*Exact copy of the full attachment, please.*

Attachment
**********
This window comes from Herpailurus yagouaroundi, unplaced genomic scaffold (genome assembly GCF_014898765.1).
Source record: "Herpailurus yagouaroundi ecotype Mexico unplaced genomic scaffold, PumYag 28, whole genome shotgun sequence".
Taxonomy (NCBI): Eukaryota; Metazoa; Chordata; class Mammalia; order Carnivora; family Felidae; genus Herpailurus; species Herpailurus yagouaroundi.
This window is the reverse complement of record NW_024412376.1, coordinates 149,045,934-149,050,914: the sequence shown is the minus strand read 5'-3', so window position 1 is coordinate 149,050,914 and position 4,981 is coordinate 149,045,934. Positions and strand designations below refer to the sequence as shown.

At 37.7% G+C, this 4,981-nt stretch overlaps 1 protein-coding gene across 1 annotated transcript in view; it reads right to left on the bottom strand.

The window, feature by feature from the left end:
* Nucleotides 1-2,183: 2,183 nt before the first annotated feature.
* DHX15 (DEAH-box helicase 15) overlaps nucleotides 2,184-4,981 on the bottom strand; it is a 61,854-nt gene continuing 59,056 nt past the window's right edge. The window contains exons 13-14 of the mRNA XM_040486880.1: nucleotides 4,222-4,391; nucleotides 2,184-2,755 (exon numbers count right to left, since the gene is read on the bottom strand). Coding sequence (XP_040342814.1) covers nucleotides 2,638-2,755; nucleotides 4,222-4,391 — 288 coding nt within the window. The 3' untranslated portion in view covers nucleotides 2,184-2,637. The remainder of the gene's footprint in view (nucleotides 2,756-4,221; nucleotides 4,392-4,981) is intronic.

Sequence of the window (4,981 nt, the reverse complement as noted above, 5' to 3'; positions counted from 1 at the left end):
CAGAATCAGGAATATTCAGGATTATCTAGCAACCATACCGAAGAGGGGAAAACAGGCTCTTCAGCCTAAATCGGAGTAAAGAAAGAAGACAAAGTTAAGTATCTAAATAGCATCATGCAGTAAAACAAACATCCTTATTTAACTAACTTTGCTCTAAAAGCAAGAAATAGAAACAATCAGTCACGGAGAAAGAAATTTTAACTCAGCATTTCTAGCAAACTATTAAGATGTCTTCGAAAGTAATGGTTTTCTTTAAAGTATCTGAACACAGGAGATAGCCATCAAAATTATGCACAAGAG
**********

This window comes from Herpailurus yagouaroundi, unplaced genomic scaffold (genome assembly GCF_014898765.1).
Source record: "Herpailurus yagouaroundi ecotype Mexico unplaced genomic scaffold, PumYag 28, whole genome shotgun sequence".
Taxonomy (NCBI): Eukaryota; Metazoa; Chordata; class Mammalia; order Carnivora; family Felidae; genus Herpailurus; species Herpailurus yagouaroundi.
This window is the reverse complement of record NW_024412376.1, coordinates 149,045,934-149,050,914: the sequence shown is the minus strand read 5'-3', so window position 1 is coordinate 149,050,914 and position 4,981 is coordinate 149,045,934. Positions and strand designations below refer to the sequence as shown.

At 37.7% G+C, this 4,981-nt stretch overlaps 1 protein-coding gene across 1 annotated transcript in view; it reads right to left on the bottom strand.

The window, feature by feature from the left end:
* Nucleotides 1-2,183: 2,183 nt before the first annotated feature.
* DHX15 (DEAH-box helicase 15) overlaps nucleotides 2,184-4,981 on the bottom strand; it is a 61,854-nt gene continuing 59,056 nt past the window's right edge. The window contains exons 13-14 of the mRNA XM_040486880.1: nucleotides 4,222-4,391; nucleotides 2,184-2,755 (exon numbers count right to left, since the gene is read on the bottom strand). Coding sequence (XP_040342814.1) covers nucleotides 2,638-2,755; nucleotides 4,222-4,391 — 288 coding nt within the window. The 3' untranslated portion in view covers nucleotides 2,184-2,637. The remainder of the gene's footprint in view (nucleotides 2,756-4,221; nucleotides 4,392-4,981) is intronic.

Sequence of the window (4,981 nt, the reverse complement as noted above, 5' to 3'; positions counted from 1 at the left end):
CAGAATCAGGAATATTCAGGATTATCTAGCAACCATACCGAAGAGGGGAAAACAGGCTCTTCAGCCTAAATCGGAGTAAAGAAAGAAGACAAAGTTAAGTATCTAAATAGCATCATGCAGTAAAACAAACATCCTTATTTAACTAACTTTGCTCTAAAAGCAAGAAATAGAAACAATCAGTCACGGAGAAAGAAATTTTAACTCAGCATTTCTAGCAAACTATTAAGATGTCTTCGAAAGTAATGGTTTTCTTTAAAGTATCTGAACACAGGAGATAGCCATCAAAATTATGCACAAGAG